Published: March 25, 2014 | Comments
Getting a text is exciting. We all love receiving SMS messages from the people closest to us - whether it’s a family member, friend, or co-worker. They reach us wherever we are, and we pause our day to share a quick laugh and respond. The easy back and forth makes texting a very personal form of communication, and this intimacy is the reason that generic SMS marketing blasts tend to annoy customers and erode brand loyalty.
It’s not like organizations should stay away from SMS altogether - 67 percent of consumers want the ability to contact companies via text. It’s that they need to quit acting like a bull in the SMS china shop. Think about the last unsolicited marketing text you received – it was probably pretty irritating! It interrupted your day, and potentially felt invasive given the personal nature of the channel. Even if the information was relevant and you were interested in starting a conversation, your response probably ended up in the dreaded SMS black hole, never to be heard from again. Or the message may have asked you to take action across a different channel (i.e. calling a 1-800 number), forcing you to start an entirely new conversation to reach an actual human being. Too many companies are treating SMS as a one-way “megaphone” marketing tool rather than a place to turn for good customer service, and the resulting frustration is negatively impacting brand loyalty.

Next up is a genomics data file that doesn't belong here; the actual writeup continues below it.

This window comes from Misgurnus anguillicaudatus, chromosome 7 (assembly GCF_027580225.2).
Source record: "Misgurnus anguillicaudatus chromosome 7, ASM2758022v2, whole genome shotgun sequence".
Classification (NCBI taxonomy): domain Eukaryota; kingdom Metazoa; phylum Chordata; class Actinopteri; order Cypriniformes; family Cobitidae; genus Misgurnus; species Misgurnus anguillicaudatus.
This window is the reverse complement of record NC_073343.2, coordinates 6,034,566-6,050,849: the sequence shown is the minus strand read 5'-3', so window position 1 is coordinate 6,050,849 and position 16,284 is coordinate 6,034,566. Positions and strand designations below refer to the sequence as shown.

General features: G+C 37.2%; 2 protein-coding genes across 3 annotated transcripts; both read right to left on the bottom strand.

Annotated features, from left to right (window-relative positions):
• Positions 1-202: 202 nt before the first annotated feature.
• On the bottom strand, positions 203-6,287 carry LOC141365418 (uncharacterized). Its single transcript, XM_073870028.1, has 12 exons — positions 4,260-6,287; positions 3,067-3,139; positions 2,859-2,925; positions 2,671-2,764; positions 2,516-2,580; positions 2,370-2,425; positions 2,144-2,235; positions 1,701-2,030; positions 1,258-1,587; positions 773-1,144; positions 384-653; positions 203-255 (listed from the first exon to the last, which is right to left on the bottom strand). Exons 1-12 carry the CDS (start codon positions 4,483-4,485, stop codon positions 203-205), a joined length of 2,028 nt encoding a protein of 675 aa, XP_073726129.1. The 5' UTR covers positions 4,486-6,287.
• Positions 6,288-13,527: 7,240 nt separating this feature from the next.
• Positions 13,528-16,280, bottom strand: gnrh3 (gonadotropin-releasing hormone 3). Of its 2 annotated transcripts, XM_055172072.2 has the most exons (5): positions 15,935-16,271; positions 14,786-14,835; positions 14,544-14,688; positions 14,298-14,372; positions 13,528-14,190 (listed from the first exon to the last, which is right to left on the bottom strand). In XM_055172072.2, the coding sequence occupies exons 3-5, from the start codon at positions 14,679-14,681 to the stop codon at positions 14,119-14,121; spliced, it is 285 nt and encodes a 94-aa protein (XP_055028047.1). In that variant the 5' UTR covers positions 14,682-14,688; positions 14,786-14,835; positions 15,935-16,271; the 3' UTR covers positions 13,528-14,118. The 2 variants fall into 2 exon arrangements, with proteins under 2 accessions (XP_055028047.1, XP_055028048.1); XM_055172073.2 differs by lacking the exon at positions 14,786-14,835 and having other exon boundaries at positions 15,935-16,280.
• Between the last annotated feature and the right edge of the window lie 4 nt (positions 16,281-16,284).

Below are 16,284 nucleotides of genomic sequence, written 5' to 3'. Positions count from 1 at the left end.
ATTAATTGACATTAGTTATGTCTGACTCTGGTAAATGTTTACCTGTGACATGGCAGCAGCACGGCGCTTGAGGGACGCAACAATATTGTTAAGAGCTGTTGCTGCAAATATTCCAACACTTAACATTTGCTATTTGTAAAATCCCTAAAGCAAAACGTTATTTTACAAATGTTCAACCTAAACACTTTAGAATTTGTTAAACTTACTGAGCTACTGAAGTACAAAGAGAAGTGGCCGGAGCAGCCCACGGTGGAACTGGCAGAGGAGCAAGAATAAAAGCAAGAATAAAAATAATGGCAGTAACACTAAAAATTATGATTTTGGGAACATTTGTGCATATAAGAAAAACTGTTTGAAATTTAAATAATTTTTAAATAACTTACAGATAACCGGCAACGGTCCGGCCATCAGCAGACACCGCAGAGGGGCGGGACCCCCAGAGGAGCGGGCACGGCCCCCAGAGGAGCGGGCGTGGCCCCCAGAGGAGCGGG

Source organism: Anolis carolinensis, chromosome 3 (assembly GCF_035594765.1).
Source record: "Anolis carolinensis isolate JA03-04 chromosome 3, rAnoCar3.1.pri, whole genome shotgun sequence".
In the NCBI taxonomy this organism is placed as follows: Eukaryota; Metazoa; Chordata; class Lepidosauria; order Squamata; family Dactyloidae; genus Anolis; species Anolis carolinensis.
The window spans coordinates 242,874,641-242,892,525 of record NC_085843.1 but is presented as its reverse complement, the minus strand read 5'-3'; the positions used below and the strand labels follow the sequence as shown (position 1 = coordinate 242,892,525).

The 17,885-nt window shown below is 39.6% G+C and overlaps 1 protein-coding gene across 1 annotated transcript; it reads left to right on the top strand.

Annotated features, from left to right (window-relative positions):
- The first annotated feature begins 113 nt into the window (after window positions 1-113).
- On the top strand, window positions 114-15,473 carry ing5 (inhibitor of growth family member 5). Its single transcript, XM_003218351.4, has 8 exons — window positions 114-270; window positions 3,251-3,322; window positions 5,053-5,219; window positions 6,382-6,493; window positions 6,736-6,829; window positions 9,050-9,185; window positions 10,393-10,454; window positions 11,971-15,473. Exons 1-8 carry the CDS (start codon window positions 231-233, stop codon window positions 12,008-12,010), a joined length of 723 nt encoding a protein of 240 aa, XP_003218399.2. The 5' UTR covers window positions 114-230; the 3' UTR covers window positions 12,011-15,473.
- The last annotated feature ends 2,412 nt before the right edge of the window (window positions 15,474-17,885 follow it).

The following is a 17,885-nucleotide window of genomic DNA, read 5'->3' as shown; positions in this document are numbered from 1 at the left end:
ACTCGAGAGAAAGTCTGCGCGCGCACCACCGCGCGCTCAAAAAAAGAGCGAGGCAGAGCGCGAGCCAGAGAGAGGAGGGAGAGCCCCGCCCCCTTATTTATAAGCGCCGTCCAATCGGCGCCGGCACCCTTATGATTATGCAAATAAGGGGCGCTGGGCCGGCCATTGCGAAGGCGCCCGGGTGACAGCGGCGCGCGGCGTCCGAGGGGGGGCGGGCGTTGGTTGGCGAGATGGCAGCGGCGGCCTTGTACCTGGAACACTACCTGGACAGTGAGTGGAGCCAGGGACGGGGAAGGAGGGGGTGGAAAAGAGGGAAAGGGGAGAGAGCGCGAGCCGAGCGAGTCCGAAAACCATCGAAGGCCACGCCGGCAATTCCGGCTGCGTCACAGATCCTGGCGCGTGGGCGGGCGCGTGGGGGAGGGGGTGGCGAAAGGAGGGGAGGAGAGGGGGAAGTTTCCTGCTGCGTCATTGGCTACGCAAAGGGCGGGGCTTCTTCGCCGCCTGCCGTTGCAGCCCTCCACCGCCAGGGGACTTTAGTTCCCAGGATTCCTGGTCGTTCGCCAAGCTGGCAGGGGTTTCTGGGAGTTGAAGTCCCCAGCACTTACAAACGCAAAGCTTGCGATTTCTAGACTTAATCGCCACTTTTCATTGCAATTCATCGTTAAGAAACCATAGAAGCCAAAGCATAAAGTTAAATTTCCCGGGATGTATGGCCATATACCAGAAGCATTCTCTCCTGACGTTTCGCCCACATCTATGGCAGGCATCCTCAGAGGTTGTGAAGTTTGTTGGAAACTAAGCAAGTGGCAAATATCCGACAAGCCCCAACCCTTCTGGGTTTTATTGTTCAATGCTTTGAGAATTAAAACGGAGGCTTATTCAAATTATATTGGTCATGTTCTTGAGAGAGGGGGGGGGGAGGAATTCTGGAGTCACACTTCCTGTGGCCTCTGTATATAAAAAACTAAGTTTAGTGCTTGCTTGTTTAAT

So the time has come for SMS to grow up and become a fully functional contact center channel. The first step is ensuring customers know that SMS is available as a viable communications option. Many companies have found success in promoting SMS codes that customers can opt-in to for specific information like order statuses, fraud alerts, relevant promotions, or reservation changes. But SMS should also be a two-way conversation channel, capable of delivering personalized experiences with knowledgeable company representatives that have insight into a customer’s entire history with a particular brand – aka a contact center agent.
The good news is that technology is making the SMS path from adolescence to adulthood fairly painless. Emerging contact center software solutions are able to automatically route SMS messages to appropriate agents, and seamlessly facilitate two-way conversations. These solutions treat SMS as any other channel in an agent’s universal queue, helping them prioritize responses while providing a “thread view” history of every previous SMS interaction. So when customers reach out via text, not only do they get a prompt response from a real-life person, they get an informed one.
So to my marketing friends, let’s stop exploiting the SMS channel for cheap gains at the expense of brand loyalty. We can do better than that. Customer expectations have risen, the technology has matured, and we need to start treating SMS with the respect it deserves.